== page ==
Europe's troubled past comes to light
How a photographer's journey through the European debt crisis stands the test of another difficult time
In the summer of 2012, British photographer Lewis Bush traveled by bus, train, and boat through 10 European Union countries.
Franco-Prussian War monument, Berlin. | (Lewis Bush)
"Everywhere I went I saw the past re-emerging as a result of the economic and political tension on the continent," Bush writes in the accompanying essay of his photography project, The Memory of History. "I saw the way history permeates everything around us, the way it often refuses to behave and obey the intentions of the people trying to use it. I saw all of this and I finally began to see connections emerging, connections between history and the present, and between photography and the past."
Victory arch, Madrid. | (Lewis Bush)
Bulgarian fighter jet, Sofia, Bulgaria. | (Lewis Bush)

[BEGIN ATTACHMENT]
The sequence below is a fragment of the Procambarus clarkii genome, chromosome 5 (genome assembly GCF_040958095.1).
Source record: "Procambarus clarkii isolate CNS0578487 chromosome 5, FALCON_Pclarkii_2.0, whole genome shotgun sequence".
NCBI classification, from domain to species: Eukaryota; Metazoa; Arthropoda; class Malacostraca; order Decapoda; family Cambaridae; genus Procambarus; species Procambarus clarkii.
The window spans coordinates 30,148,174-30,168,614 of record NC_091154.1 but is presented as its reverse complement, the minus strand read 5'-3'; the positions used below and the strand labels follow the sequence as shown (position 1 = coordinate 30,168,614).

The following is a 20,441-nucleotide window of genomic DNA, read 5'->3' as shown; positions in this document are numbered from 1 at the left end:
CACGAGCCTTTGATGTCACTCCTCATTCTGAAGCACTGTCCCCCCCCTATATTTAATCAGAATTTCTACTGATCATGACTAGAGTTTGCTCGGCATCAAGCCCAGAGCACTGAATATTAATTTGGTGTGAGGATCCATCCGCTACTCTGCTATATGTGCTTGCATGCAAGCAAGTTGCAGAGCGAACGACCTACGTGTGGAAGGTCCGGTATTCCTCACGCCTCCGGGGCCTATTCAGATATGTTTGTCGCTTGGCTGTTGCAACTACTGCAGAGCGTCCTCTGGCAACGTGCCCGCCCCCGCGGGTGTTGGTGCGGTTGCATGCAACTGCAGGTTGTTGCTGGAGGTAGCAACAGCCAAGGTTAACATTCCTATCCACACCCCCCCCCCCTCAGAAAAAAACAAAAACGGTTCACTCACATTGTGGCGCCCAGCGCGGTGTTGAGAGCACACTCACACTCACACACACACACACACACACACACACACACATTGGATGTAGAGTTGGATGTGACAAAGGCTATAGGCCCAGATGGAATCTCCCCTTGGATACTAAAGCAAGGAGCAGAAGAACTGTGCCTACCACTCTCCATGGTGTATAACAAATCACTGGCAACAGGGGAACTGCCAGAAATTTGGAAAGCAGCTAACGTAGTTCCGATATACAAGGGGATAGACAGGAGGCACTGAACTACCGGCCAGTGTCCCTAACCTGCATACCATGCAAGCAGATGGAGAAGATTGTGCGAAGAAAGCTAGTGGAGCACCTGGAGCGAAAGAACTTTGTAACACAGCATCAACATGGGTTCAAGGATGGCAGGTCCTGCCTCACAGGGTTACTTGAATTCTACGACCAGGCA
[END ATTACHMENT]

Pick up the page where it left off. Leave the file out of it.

Traveling at the height of the European debt crisis, Bush saw how the abuses of the past were bubbling up with the economic pain of the present. Through his lens, both the small moments of simple neglect — the deterioration of a monument, haphazard street graffiti — and big — a brigade of riot-ready police — revealed the ways Europe's unresolved history was coming out of the darkness.
Carabinieri in riot gear, Rome. | (Lewis Bush)
Krupp escalator, Paris. | (Lewis Bush)
Designer boutique, Athens, Greece. | (Lewis Bush)
At the time, Bush bypassed the United Kingdom, which he later regretted when he was putting his project together. "With Brexit, however, that absence suddenly seems to make quite a bit of sense," Bush said in an interview. "The causes of Brexit are not only political, but also have roots in economics, culture, and geography, and I think to really explore it you would need to look at the history that has shaped these things."
"I find it often takes time to understand the significance of what you do as a photographer. You work in the heat of the moment, to deadlines or other restriction, and later [...] you get a better sense of what works and what maybe doesn't," he said. "In some respects, I think The Memory of History has stood the test of a few years quite well, even with all the unpredictable events that have occurred since 2012."
European Central Bank sign, Frankfurt, Germany. | (Lewis Bush)
Political poster, Rome, Italy. | (Lewis Bush)
Memorial plaque, Budapest, Hungary. | (Lewis Bush)